Si Spurrier’s holiday residency continues, bringing us Day 4 of his 13 Days of Myth-mas — a look at his favorite myths and monsters from across the world, many of which will be found in his new series from Image Comics in January, Cry Havoc.
Click links for previous Days of Myth-mas:
On the First Day of Myth-mas, Si Spurrier gave to us… THE ZOMBIE.
On the Second Day of Myth-mas, Si Spurrier gave to us … THE HORRIFYING PENANGGALAN.
Today, on the Fourth Day of Myth-mas, Si Spurrier gives to us … THE LITTLE PEOPLE, the fae and the leprechauns and the other creatures roaming the wooded hills of Europe. And off we go…
By SI SPURRIER
Now this is waaaaay too big a subject to get into here in general terms. The Tuatha Dé Danann, the Aos Sí, the Daoine Sídhe . . . the current view of culturalists and anthropologists alike is that after the advent of Christianity in Europe (especially Ireland) the abruptly-abandoned gods and heroes of the Celtic pantheons were quite literally forced underground. The priestly detractors of the old mythology knew better than to simply deny and forbid it all, instead cleverly twisting the lore into new mutant forms which fit the Catholic mentality: fallen angels, unbaptised souls, evil spirits and so on. Hence reduced in status and stature, the gods of the EverYoung become the mischievous and miniature fae, goblins and leprechauns which so fascinated the Victorians (and which, in turn, have suffered further indignity on their way to becoming the twinkly barbiedoll butterfly-winged Fairies of today’s toystore shelf).
But it is worth taking a moment here to think about Euhemerism, which is a very particular approach to a lot of the stuff I’m waffling about in this article. Specifically, it’s the idea that the vast majority of folk tales, monsters, myths, religious traditions and similar Good Stuff isn’t just invented wholesale, but is based on the degraded and exaggerated memory of real historical events or beings. Hence the notion that various legendary bird-demons (the roc, the simurgh, the garuda, etc) might be based on folk-memories of pleistocenic terror-birds; the suspicion that Chinese dragons derive from centuries of digging-up dinosaur fossils in the Mongolian “flaming cliffs” region; and, yes, the current belief that the long lost Celtic Gods – Danu, the Dagda, Brigit, Goma, Lugh, the Morrígan and all the rest – were themselves just inflated folk memories of historical ancestor-kings, queens, heroes and villains among the first waves of Irish settlers.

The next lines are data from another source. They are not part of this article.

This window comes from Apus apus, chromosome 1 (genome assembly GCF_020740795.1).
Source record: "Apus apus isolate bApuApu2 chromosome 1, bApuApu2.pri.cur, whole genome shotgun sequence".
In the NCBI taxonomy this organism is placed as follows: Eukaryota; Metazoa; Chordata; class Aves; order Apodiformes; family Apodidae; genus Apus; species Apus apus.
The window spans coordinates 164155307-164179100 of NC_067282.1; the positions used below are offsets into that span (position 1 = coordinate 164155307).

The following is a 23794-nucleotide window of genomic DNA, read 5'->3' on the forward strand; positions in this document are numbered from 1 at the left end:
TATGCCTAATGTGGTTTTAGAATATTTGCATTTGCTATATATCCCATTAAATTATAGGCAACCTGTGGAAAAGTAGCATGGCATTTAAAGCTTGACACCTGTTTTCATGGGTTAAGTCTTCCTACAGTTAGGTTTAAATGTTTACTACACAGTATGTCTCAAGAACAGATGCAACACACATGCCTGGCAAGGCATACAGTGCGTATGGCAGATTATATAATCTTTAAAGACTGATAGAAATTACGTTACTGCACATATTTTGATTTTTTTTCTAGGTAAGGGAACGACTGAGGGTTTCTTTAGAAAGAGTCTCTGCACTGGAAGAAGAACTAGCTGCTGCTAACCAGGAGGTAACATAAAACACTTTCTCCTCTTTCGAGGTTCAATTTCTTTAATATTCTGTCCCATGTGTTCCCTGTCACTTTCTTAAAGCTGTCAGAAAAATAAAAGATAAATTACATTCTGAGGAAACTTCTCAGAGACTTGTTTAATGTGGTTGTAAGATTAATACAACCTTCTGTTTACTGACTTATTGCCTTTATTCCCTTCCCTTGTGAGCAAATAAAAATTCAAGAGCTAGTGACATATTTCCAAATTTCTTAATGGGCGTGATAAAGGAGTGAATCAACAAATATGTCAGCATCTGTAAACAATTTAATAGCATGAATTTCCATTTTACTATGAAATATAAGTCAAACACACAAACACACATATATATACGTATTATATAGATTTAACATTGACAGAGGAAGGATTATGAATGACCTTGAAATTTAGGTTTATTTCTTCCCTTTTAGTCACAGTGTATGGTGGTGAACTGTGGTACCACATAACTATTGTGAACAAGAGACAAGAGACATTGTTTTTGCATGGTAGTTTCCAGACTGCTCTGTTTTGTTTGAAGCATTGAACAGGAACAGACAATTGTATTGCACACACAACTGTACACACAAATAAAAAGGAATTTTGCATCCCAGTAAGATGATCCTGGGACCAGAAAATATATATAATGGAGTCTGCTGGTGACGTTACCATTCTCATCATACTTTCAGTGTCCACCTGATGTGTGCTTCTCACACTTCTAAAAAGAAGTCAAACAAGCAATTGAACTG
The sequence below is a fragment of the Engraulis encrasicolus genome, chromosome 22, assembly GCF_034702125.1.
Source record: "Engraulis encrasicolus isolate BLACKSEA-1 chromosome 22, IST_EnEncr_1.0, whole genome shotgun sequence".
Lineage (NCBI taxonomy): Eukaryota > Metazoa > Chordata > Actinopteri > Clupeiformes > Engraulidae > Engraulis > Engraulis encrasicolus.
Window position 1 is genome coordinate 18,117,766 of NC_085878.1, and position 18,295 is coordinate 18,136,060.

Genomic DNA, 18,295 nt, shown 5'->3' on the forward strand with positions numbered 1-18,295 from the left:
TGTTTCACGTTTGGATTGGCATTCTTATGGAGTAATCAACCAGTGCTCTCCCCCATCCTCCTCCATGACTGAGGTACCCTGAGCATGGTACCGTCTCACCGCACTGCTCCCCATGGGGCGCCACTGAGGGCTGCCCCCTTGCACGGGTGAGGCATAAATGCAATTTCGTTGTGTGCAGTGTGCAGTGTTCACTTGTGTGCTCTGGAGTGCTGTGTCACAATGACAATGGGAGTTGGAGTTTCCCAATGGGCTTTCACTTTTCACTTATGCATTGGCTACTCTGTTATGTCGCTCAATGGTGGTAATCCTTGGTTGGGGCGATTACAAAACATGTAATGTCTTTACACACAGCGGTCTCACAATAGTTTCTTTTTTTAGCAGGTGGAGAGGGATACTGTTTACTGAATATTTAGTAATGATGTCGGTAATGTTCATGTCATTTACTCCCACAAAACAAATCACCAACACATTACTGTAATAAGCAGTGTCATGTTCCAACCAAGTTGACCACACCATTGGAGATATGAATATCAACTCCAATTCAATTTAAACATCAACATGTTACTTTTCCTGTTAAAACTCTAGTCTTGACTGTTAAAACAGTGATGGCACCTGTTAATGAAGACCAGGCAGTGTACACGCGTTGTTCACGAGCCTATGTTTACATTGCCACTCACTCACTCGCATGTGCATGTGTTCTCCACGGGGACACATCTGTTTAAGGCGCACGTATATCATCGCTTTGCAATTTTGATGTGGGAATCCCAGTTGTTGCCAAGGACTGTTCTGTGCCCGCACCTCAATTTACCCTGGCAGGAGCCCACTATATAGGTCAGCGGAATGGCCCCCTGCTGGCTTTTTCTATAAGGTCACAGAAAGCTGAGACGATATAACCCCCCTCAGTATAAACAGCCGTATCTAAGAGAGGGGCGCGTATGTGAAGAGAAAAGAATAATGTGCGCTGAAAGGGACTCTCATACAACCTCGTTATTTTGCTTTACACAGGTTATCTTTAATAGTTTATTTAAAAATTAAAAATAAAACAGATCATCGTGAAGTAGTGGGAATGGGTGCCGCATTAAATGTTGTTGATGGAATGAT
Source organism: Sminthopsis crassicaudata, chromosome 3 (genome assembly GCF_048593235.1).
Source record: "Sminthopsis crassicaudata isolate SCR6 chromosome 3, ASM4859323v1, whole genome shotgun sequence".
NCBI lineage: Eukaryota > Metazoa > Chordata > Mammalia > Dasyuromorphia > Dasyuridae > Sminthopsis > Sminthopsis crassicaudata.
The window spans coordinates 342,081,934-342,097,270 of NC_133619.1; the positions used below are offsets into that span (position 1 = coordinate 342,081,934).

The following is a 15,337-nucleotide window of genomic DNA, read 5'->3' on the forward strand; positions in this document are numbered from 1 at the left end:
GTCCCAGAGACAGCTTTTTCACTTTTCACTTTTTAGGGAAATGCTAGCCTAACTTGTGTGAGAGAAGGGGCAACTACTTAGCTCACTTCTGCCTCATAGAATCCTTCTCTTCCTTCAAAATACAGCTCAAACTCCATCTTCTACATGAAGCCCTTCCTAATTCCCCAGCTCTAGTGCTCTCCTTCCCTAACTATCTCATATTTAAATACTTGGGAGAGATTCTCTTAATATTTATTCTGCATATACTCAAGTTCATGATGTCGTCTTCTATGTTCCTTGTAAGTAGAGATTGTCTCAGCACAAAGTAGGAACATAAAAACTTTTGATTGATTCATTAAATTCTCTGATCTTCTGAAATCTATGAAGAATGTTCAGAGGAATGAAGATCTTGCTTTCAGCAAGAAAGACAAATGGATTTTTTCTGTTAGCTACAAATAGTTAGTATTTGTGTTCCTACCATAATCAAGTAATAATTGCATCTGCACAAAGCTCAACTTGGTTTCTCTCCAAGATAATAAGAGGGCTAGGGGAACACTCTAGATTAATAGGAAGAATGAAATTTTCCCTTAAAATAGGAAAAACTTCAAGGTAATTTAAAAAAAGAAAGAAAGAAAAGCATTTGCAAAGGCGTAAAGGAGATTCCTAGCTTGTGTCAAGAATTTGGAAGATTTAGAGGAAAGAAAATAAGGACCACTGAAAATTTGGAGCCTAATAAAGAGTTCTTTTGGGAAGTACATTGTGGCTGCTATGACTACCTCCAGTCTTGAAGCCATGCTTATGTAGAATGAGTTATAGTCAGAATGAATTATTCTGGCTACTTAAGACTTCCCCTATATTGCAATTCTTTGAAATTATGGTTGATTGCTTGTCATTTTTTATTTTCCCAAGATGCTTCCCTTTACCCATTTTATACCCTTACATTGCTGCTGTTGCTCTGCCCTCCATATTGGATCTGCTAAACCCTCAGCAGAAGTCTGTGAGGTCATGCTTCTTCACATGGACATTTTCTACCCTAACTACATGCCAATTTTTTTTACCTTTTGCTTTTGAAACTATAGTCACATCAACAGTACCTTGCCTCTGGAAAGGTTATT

Euhemerism almost always feels like a super convenient and satisfying “fit” to explain a lot of the wackiest shit in folkore, but . . . Buyer Beware. If it feels too good to be true it probably is.
I mention all this in regard to the cheery Little People – with their mushroom rings, pots of gold, adorable red caps and glittering underhill palaces – because if you’ve ever wondered why the scientifically-obsessive, rationalist Victorians had such an unquenchable fascination for all things spiritualist, mythological and esoteric, it was precisely this: they assumed it was all perfectly explicable.
Hence, at the time that (say) the writer Arthur Machen was sneaking terrifying diminutive pale woodland sprites into his utterly excellent horror novels, it was commonly believed that there existed sound archaeological evidence for a race of tiny tiny stone-age humans, who’d fled into the hills and woods with the coming of the, y’know, Big People, and it was the garbled race-memories of these hobbity Homos that had slowly turned into faeries. Why couldn’t some of them still be hiding-out in the hills?
Total and utter bollocks, of course, but – and here’s my point – that doesn’t stop it being a lovely and curiously reassuring thought.